The VRUZEND battery building kits come with safety post on the ends of every cap to keep your battery terminals and conducting bars lifted off of your work surface while you’re building your battery. This helps prevent accidental short circuits during battery assembly.

    VRUZEND kits can be used to build batteries of nearly any size and shape. You are no longer limited to a small set of battery sizes. You can build the exact battery voltage and amp hour capacity that you need. And if you want extreme capacity, you can build a few battery packs and connect them in parallel, side by side, to create super high capacity batteries that are great for home energy storage.

    The VRUZEND battery building kit really is the best way to build a custom lithium battery from 18650 cells. But don’t take our word for it, try it today!
     

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  9. Aug 12, 2018 #29

    Armilite

    Armilite

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    FAQ: https://vruzend.com/faq/#which-cells

    What is the weight of a pack/how much do the terminal caps weigh?

    Each of the individual caps weighs approximately 4.6 grams, while a nut and bus bar combined weigh approximately 1.25 grams. An entire set of 100 caps, nuts and bus bars weighs approximately 650 grams (1.4 lbs), if you use all of them. The entire kit ends up adding around 1 to 1.5 lbs to a battery, depending on the size battery that you’re building.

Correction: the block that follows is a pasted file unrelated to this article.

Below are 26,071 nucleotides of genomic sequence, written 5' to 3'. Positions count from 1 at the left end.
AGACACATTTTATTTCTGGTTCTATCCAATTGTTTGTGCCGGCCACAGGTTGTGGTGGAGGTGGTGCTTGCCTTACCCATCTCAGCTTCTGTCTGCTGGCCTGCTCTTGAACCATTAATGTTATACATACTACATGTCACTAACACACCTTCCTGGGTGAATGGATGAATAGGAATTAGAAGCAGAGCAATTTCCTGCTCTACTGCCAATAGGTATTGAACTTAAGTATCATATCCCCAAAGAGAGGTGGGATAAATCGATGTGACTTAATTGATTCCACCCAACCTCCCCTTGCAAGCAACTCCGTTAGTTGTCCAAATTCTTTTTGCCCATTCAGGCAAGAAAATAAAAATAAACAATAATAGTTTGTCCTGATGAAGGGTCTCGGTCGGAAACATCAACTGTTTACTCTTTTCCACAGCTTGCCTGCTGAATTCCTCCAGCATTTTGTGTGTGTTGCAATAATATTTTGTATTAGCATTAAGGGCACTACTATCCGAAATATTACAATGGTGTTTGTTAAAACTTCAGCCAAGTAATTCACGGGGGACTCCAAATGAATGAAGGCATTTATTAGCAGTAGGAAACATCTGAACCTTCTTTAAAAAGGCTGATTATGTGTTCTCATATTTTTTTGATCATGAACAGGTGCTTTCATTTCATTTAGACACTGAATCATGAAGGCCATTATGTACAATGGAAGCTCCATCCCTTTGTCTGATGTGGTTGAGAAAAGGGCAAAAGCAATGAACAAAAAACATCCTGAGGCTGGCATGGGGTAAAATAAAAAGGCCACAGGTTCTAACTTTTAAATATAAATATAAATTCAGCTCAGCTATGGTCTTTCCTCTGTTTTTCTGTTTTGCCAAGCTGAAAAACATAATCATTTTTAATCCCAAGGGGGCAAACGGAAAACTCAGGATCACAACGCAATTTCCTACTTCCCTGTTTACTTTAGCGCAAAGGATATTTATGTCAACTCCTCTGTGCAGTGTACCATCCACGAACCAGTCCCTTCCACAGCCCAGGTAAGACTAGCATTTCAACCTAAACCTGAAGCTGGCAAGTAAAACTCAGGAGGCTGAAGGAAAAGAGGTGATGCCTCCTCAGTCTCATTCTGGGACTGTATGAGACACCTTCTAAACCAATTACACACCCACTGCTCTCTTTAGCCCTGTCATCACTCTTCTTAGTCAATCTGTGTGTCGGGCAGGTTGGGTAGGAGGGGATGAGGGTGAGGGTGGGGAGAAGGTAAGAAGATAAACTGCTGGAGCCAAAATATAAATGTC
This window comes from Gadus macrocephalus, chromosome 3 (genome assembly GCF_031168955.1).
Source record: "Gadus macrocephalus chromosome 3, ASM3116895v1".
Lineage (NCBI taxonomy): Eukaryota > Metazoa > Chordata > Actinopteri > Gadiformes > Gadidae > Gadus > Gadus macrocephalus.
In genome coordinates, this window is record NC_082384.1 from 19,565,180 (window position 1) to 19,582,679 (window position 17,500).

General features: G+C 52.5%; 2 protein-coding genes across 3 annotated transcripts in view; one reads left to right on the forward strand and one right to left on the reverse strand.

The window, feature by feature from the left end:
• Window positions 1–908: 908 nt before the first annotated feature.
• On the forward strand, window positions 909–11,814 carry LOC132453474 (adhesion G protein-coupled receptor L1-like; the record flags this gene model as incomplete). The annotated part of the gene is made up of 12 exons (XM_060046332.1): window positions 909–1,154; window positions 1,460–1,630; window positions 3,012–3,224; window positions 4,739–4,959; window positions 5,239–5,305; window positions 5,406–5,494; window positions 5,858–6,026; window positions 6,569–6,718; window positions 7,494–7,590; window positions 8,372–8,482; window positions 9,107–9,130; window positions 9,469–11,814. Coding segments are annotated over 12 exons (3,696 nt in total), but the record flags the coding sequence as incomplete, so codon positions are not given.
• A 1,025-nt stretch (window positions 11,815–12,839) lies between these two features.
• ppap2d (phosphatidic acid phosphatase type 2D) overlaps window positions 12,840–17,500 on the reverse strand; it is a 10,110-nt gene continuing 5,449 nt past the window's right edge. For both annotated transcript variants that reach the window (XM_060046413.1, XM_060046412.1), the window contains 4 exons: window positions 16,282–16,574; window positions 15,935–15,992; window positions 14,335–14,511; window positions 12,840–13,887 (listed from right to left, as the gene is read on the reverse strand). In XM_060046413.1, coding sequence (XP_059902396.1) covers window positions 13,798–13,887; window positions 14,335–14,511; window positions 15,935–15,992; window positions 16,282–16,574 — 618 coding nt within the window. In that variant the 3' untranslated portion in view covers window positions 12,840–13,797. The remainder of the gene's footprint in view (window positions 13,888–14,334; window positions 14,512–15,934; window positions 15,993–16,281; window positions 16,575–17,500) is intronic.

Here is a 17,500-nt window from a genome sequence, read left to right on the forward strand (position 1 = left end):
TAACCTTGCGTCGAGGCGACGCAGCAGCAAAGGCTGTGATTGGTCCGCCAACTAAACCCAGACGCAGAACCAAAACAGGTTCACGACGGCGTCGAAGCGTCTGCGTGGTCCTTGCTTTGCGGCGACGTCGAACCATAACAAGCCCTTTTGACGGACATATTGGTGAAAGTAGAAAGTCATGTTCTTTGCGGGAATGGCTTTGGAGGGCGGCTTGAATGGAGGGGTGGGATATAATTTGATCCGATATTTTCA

Will the terminal caps melt?

    Polypropylene (the plastic that the VRUZEND terminal caps are made out of) has a melting temperature of 266°F – 320°F (130°C to 160°C). Lithium batteries really shouldn’t be operated in conditions hotter than about 150°F (65°C). If your terminal caps melt, then you likely have bigger problems at the moment.
     
  10. Aug 12, 2018 #30

    Armilite

    Armilite

    Armilite

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    How Big should you make your Battery.
    https://vruzend.com/tech-center/how-big-should-you-make-your-battery/


    # cells in series and Nominal Voltage of Battery Pack.
    1 3.7 V
    2 7.4 V
    3 11.1 V
    4 14.8 V
    5 18.5 V
    6 22.2 V
    7 25.9 V
    8 29.6 V
    9 33.3 V
    10 37.0 V
    11 40.7 V
    12 44.4 V
    13 48.1 V
    14 51.8 V

    The most common configurations are usually 3s, 4s, 7s, 10s, 13s and 14s, as these are the closest configurations to 12V, 24V, 36V and 48V. Remember though that the actual voltage of your battery will be both higher and lower than the nominal voltage during the discharge cycle. To get the full voltage of your battery when fully charged, multiply the fully charged voltage of each cell (4.2 V for li-ion) by the number of cells. So a 10s battery pack is actually 42.0 V when fully charged. The fully drained voltage would be approximately 3.0 V multiplied by the number of cells in series, which would be 30 V for a 10s pack. In actuality, most li-ion cells can be drained down to 2.5 V, but there is very little energy left between 3.0 V and 2.5 V and it is healthier for the cells to stop discharging at 3.0 V.